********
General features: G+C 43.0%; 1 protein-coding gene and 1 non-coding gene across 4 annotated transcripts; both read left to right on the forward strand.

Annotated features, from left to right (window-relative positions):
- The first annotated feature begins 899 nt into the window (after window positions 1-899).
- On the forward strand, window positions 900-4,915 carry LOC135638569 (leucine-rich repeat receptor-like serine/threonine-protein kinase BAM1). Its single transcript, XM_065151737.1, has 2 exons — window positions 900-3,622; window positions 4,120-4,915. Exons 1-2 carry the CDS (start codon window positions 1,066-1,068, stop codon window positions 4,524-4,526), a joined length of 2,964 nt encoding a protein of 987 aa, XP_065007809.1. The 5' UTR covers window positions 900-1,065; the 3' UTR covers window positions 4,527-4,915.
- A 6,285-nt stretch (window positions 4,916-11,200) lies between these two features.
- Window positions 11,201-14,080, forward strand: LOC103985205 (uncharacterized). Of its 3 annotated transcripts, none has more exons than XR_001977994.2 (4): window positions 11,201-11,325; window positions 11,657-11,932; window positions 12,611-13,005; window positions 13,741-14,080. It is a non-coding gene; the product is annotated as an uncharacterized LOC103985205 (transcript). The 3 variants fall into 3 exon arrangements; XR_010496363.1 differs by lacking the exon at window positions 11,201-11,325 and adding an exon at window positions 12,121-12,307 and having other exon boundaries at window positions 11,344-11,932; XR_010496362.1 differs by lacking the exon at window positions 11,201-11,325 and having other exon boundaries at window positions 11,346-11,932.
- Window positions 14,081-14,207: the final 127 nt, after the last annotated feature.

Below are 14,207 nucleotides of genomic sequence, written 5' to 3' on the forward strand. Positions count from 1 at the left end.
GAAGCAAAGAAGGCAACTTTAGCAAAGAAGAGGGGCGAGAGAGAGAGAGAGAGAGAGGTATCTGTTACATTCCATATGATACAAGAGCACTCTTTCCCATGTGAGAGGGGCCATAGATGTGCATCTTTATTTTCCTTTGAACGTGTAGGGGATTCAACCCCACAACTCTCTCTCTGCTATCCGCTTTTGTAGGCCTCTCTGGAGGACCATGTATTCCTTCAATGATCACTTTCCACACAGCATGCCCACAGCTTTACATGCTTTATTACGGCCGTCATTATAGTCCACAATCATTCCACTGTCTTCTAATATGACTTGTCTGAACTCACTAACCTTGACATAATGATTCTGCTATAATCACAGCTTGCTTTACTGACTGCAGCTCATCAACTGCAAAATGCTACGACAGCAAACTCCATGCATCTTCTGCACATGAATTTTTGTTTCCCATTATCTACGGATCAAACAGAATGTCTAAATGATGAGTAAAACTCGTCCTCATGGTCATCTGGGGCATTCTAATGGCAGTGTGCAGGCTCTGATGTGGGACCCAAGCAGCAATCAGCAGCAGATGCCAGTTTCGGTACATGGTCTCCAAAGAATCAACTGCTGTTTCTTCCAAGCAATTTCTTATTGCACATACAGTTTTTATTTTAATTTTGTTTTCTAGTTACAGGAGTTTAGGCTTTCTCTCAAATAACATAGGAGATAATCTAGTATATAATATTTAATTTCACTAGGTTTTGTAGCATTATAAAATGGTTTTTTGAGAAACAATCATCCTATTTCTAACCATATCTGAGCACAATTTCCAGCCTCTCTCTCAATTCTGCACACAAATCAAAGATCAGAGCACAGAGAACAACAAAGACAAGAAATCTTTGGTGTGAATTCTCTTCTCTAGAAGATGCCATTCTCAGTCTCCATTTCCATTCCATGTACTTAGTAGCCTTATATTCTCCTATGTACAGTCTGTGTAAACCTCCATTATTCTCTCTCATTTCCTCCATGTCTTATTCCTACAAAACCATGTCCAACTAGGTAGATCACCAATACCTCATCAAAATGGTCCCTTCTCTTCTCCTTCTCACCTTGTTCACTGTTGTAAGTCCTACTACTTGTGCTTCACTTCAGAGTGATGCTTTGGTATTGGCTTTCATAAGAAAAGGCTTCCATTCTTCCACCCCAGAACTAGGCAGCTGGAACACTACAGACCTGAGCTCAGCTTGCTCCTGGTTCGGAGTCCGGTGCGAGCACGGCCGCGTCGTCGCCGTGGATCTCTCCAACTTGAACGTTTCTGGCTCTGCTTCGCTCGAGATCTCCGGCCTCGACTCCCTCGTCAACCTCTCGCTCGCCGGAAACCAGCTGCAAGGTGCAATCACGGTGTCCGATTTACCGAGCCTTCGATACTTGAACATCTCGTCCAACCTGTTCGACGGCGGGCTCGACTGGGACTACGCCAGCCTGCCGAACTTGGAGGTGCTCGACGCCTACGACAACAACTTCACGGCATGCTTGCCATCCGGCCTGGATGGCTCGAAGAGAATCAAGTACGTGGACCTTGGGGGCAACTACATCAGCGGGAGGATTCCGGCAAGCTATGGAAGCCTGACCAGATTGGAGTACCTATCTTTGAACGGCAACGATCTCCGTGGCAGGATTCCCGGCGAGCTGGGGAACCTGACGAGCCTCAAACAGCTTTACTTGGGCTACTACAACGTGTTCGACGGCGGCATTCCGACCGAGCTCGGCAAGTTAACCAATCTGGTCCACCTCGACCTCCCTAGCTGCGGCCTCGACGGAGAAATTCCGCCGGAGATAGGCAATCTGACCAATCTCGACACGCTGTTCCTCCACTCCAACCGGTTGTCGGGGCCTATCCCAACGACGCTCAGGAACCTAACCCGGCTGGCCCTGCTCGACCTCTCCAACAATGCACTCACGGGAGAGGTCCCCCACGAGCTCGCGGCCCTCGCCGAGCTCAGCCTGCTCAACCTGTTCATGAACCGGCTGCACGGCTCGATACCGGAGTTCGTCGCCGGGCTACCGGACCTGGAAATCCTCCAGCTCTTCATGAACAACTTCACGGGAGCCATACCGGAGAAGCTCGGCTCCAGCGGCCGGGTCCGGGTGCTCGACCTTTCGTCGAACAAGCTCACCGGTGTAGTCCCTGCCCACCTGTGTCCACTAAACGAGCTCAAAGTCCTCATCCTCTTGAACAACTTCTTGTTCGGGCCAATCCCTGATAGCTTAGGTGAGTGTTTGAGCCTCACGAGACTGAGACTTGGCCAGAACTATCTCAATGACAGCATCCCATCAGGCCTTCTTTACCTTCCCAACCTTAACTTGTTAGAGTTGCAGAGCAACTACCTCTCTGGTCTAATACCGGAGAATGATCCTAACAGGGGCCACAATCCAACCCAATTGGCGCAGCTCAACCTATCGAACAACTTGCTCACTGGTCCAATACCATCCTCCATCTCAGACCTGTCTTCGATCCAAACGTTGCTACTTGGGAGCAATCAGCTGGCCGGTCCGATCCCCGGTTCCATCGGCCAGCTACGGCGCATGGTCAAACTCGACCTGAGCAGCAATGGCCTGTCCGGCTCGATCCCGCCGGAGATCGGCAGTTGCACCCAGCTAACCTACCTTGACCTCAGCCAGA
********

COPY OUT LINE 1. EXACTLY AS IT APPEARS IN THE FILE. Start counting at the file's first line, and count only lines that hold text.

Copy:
General features: G+C 43.0%; 1 protein-coding gene and 1 non-coding gene across 4 annotated transcripts; both read left to right on the forward strand.